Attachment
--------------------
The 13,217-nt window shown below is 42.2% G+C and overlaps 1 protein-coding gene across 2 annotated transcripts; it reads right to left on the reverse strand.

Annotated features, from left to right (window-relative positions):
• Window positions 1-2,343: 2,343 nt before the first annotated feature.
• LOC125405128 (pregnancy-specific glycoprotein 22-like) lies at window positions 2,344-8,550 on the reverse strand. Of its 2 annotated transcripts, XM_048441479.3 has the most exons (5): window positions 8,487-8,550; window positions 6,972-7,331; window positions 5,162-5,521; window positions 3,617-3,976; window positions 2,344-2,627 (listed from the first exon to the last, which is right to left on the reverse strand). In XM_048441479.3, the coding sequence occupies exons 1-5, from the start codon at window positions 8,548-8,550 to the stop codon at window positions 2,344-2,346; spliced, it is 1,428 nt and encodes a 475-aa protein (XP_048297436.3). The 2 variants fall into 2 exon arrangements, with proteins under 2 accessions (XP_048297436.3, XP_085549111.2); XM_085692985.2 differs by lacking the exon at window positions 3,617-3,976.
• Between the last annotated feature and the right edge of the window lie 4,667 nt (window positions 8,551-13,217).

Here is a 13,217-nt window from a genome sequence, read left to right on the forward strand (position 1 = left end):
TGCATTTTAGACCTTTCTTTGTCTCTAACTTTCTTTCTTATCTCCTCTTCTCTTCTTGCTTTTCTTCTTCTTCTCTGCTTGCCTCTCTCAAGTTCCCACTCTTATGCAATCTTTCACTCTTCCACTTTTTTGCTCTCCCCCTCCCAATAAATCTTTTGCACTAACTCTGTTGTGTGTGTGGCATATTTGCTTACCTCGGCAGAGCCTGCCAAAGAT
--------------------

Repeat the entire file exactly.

The 13,217-nt window shown below is 42.2% G+C and overlaps 1 protein-coding gene across 2 annotated transcripts; it reads right to left on the reverse strand.

Annotated features, from left to right (window-relative positions):
• Window positions 1-2,343: 2,343 nt before the first annotated feature.
• LOC125405128 (pregnancy-specific glycoprotein 22-like) lies at window positions 2,344-8,550 on the reverse strand. Of its 2 annotated transcripts, XM_048441479.3 has the most exons (5): window positions 8,487-8,550; window positions 6,972-7,331; window positions 5,162-5,521; window positions 3,617-3,976; window positions 2,344-2,627 (listed from the first exon to the last, which is right to left on the reverse strand). In XM_048441479.3, the coding sequence occupies exons 1-5, from the start codon at window positions 8,548-8,550 to the stop codon at window positions 2,344-2,346; spliced, it is 1,428 nt and encodes a 475-aa protein (XP_048297436.3). The 2 variants fall into 2 exon arrangements, with proteins under 2 accessions (XP_048297436.3, XP_085549111.2); XM_085692985.2 differs by lacking the exon at window positions 3,617-3,976.
• Between the last annotated feature and the right edge of the window lie 4,667 nt (window positions 8,551-13,217).

Here is a 13,217-nt window from a genome sequence, read left to right on the forward strand (position 1 = left end):
TGCATTTTAGACCTTTCTTTGTCTCTAACTTTCTTTCTTATCTCCTCTTCTCTTCTTGCTTTTCTTCTTCTTCTCTGCTTGCCTCTCTCAAGTTCCCACTCTTATGCAATCTTTCACTCTTCCACTTTTTTGCTCTCCCCCTCCCAATAAATCTTTTGCACTAACTCTGTTGTGTGTGTGGCATATTTGCTTACCTCGGCAGAGCCTGCCAAAGAT